2018/06/06

The other pathtracer: Basic job system

Inspired by the Daily Pathtracer, by Aras Pranckevičius, I decided to also write a path-tracer, mainly to better follow along his posts (seriously, they're very good). I also noticed there are some other interesting aspects of a ray tracer that he hasn't mentioned (so far) and that may be worth talking about, so this post is my first attempt at doing just that. I want to touch issues like triangle intersection, texture blending or BVH optimization, but let me know in the comments if you're interested in specific parts. As of now, there are:
- Part one: Job system (this post)
- Pat two: The triangle
- Part three: Complex scenes
- Part four: AABB-Ray optimization

Spoiler: This will not be a daily series, but we will do some cool stuff with triangle meshes, and loading gltf scenes.





If you want to follow the code, everything is in this GitHub repo, but take a couple things into account. When I started the project, I didn't intend to write about it, so the initial commits are very dirty and disorganized. The code will not even compile out of the box (although the fixes are simple things like setting the proper include directories in your machine). Recent commits, much more recent than this post's, are way cleaner, should compile directly, and have less hard-coded stuff.

Part One: A simple job system.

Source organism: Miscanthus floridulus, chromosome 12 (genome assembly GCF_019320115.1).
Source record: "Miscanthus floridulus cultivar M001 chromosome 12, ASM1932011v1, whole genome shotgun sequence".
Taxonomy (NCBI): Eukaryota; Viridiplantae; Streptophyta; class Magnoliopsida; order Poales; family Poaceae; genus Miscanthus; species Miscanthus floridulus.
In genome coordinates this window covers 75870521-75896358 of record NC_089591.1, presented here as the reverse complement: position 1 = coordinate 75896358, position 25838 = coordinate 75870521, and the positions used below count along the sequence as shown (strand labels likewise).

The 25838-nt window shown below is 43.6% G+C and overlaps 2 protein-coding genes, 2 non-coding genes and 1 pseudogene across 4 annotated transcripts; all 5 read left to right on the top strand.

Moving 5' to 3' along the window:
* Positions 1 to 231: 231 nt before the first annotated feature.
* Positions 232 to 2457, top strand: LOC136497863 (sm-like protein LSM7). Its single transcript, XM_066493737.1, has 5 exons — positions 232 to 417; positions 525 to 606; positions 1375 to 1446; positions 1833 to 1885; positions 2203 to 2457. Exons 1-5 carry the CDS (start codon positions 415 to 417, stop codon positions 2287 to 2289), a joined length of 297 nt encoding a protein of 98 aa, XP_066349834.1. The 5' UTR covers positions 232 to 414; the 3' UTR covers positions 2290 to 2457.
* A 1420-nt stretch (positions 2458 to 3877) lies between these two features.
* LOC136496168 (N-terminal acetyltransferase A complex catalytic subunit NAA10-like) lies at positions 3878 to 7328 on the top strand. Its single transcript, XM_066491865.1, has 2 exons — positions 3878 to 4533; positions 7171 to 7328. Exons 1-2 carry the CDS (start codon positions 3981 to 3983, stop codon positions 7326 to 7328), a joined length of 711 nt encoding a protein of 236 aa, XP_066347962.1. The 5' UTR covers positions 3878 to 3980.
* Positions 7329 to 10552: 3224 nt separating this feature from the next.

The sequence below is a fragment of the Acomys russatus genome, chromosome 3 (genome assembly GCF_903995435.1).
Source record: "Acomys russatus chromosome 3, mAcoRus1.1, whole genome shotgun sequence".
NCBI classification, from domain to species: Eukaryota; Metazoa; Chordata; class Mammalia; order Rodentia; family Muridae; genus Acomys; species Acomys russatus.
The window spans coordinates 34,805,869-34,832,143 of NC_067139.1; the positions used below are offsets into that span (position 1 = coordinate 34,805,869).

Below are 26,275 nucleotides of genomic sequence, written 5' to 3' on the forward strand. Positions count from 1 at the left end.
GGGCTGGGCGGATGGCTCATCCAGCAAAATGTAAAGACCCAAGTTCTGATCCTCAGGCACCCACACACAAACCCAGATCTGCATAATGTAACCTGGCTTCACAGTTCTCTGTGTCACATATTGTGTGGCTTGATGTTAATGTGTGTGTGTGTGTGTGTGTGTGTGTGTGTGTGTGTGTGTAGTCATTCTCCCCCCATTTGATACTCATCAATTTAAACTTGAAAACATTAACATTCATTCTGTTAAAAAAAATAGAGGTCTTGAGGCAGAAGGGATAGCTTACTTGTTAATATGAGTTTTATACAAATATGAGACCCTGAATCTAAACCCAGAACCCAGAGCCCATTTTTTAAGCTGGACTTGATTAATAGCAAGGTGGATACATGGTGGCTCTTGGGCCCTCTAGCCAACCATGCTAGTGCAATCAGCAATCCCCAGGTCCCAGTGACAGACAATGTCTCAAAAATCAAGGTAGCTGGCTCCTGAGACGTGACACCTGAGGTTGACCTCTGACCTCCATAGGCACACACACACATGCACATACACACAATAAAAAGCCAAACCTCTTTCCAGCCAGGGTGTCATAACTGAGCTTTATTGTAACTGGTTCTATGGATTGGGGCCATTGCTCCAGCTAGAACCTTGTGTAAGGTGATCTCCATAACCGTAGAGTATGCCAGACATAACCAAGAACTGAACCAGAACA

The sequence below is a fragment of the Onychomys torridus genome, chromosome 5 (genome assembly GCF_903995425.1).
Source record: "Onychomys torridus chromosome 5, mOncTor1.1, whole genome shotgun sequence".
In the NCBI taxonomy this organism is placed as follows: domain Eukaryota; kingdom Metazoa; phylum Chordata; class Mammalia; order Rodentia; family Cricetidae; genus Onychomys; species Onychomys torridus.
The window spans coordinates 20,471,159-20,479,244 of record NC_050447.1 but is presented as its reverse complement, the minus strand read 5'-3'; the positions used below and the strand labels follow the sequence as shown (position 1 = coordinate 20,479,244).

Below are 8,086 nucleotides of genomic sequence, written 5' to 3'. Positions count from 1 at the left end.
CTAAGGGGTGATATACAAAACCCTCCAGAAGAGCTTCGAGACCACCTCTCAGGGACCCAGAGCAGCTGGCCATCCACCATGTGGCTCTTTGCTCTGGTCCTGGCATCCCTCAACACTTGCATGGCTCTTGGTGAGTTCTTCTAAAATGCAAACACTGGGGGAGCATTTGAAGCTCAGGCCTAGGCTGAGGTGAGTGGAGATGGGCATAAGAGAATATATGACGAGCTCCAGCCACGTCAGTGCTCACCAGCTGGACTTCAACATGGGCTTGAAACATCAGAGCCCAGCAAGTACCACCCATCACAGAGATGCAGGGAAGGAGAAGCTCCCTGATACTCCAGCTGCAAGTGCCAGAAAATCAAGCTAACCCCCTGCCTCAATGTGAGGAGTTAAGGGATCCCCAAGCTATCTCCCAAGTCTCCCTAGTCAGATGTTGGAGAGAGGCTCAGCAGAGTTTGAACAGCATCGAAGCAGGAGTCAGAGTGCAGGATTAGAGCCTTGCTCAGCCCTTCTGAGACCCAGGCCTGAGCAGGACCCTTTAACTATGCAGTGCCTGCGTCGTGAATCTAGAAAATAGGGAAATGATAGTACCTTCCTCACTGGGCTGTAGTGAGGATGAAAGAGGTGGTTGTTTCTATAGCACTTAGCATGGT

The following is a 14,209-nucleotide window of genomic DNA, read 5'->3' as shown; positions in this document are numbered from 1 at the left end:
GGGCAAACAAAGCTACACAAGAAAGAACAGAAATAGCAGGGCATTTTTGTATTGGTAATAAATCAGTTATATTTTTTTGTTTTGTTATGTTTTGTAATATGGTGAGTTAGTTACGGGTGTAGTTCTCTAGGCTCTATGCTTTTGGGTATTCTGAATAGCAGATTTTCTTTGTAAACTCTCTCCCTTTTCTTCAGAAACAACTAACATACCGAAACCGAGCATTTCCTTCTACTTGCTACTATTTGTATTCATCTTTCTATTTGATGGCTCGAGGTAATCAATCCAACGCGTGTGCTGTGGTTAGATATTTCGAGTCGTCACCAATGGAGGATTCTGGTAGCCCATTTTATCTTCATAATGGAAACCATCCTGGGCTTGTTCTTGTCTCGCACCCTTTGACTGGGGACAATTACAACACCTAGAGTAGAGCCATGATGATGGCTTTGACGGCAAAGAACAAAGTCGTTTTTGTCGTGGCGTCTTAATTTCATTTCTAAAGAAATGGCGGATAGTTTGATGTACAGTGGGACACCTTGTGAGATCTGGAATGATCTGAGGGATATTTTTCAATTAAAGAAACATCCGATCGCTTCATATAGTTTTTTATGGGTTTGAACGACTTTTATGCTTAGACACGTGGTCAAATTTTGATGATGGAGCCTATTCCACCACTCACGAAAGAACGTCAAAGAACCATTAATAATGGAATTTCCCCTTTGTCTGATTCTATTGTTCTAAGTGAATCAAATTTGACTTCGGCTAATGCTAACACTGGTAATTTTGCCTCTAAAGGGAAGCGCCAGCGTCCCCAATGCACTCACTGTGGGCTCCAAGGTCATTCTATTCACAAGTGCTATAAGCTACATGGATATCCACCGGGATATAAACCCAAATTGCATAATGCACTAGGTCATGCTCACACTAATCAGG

Ray tracing is always a very intensive activity, and as you play with it, multithreading quickly becomes a necessity. For example, at the very beginning of my raytracer, barely after chapter 7 of "Raytracing in one weekend", this image:

took about 48 seconds to render in my machine. It's 400x200 pixels, 100 rays per pixel, for an average performance of about 166k rays per second. It's more than 400 spheres, with no acceleration structures and all kind of suboptimal stuff, so it's not that bad, or is it? Let's do some profiling and see what happens.

Well, as expected we're spending most of our time hitting spheres, so no surprise there.
The interesting part is what we're not doing. We're not using most of our cpu!


Naive multithreading.


The simplest thing to do, to add multithreading to our ray tracer is dividing the image, and feeding each part to a thread. For example, divide the image vertically by the number of threads. This way, each thread will access a completely different region of the image and there will be no conflicts.
Launch all threads at once, join them all, and you're done. Let's see the performance of this approach:



About 14 seconds, or 570k rays per second, quite a boost. We're making a better use of the cpu during the first part, but about second 6, usage drops, and by the end it drops even more. What happens here is that the top part of the image runs much faster (none of the rays hits anything) than the lower part, so the first thread will exit pretty soon, while the last one will take longer. We can probably find a better scheme for how to split the work more evenly, but eventually this approach won't scale to more complex images, and will not generalize well to different types of scenes.

Enter the job system


Instead, we can create many tasks, many more than threads we have, and let the threads choose which tasks they consume. This will ensure none of the thread starves while there's still work to do, but introduces a little complexity, so let's walk through it.